If you’re not on board the CRISPR train, then I suggest you leave now. The bacterial defense system, whose long name is Clustered Regularly Interspaced Short Palindromic Repeats, forms the basis of the genome editing technology called CRISPR-Cas9. Since its inception, the technology has made big strides in health by editing or silencing genes to fight diseases like sickle cell anemia and muscular dystrophy. Because of these accomplishments, most of us find ourselves in CRISPR’s corner.
Are we ready to take the technology to the next level, though? What about a completely different industry? CRISPR’s biggest impact could actually be in what and how we eat. If we accept it, that is.
With CRISPR, scientists can tweak only the genes they need without introducing foreign DNA. This could potentially change what nutrients we get from certain foods, take out the parts of the food that are bad for us, and even make it more widely available in new areas of the world. Since this is gene editing technology, though, that’s all going to come with some push back.
The Sequel to the GMO Argument
Back when GMOs (Genetically Modified Organisms) were first introduced, they were considered a godsend in the science field. By introducing genetically modified plants and animals into certain situations, scientists could cut out diseases and create healthier beings. Once GMOs were used to modify our crops, however, problems began to surface.
People were weirded out by the thought of science interfering with their food. Furthermore, because GMOs take so long to alter food, the use of pesticides and other agents has increased.
According to the Non-GMO Project: “More than 80% of all genetically modified crops grown worldwide have been engineered for herbicide tolerance. As a result, the use of toxic herbicides, such as Roundup®, has increased fifteenfold since GMOs were first introduced. In March 2015, the World Health Organization determined that the herbicide glyphosate (the key ingredient in Roundup®) is ‘probably carcinogenic to humans.'”
Many supporters of GMOs are adamant about pushing the benefits of CRISPR as well. While it may have taken a while for GMOs to properly alter food (roughly 13 years before reaching consumers), CRISPR only takes 3 years to accomplish the same goal. So, all-in-all, if we had to choose which option to use to create a more sustainable amount of healthier food, CRISPR is our best shot today.
Combating A Growing, Hungry Population
Jennifer Doudna, one of the creators of the CRISPR technology, claims the process could have a very swift impact on agriculture. In the next thirty years or so, the world’s population is expected to grow past 10 billion people. Here in 2018 we barely have enough food to go around or the resources to get it to those who need it the most, so what can we do now to help prevent the problems of the future?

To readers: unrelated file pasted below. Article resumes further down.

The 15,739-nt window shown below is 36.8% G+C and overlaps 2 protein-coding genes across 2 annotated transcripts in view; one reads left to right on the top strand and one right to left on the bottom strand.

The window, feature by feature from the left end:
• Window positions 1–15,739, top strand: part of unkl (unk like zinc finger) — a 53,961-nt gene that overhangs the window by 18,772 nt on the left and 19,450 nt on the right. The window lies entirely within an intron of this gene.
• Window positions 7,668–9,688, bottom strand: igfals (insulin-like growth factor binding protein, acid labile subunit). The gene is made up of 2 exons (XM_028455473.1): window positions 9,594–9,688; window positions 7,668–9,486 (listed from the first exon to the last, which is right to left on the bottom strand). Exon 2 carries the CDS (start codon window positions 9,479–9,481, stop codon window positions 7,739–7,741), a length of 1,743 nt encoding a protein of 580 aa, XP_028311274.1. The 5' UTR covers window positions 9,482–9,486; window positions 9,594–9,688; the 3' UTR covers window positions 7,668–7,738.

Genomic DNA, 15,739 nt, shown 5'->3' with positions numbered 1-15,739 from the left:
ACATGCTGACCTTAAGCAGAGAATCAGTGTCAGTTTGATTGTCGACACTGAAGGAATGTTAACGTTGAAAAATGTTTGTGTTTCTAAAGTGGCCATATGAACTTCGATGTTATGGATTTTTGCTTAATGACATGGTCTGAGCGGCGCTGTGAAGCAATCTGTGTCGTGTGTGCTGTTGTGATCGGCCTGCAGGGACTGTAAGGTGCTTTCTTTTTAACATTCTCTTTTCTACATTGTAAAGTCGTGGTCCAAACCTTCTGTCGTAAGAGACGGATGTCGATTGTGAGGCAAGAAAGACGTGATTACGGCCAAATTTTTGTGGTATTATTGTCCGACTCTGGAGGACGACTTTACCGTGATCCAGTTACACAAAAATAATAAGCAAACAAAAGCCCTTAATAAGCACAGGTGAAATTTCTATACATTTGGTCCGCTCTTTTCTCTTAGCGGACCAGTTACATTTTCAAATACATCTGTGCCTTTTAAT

The Innovative Genomics Institute (IGI), which is a collaboration between UC Berkeley and UC San Francisco that is researching various applications of CRISPR and their ethical and societal implications, is led by Doudna and a team of dedicated researchers who are looking for the best solutions to tomorrow’s problems. The biggest problem of all? How to use the same amount of land on Earth (or less if climate change doesn’t slow its roll) to feed 10 billion people.
The IGI team is using CRISPR technology to focus on a crop known as cassava. The root plant feeds about 800 million people, but it’s leaves and shrubs contain cyanide. Using CRISPR methods, the team is finding ways to silence the genes that help the plant produce cyanide in the first place. This will make it safer to eat and more sustainable to grow.
“If we can model what’s happening in climate change, we can get in front of it and say, ‘Hey, in this area, we’re going to need this cultivar of rice to be resistant to this type of pathogen because temperatures are going to rise 1.5 degrees,'” said Susan Jenkins, IGI’s managing director. “It’s nice to finally be in a place at the technology level where it’s not science fiction.”
The Next Generation is Ready for Change
Long gone are the days when sugary cereals and processed foods were seen as appetizing and the products of choice for an entire generation. Instead, we are more focused on what’s good for us and what is more sustainable.
Now that we have the technology to make a difference, there’s essentially no stopping those of us who want to create a better future for as many people as possible. Even if we aren’t around to enjoy it with them, it’s just as rewarding to know we made a positive impact on the world.
“As a student 20 years ago, we would dream of all these things—how we would modify a plant, how we could make it better, how we could make it more useful, how we could reduce waste. The reason we’re so excited about gene editing is that we actually can see light at the end of the tunnel,” says Diane Beckles, who is using her lab at UC Davis to change certain genes in potatoes to make them harder for our bodies to break down into sugar. “Some of this knowledge we’ve accumulated over the years can be applied and can enter into a pipeline that could make it into the supermarket. Right now, we have lots of reasons to be optimistic.”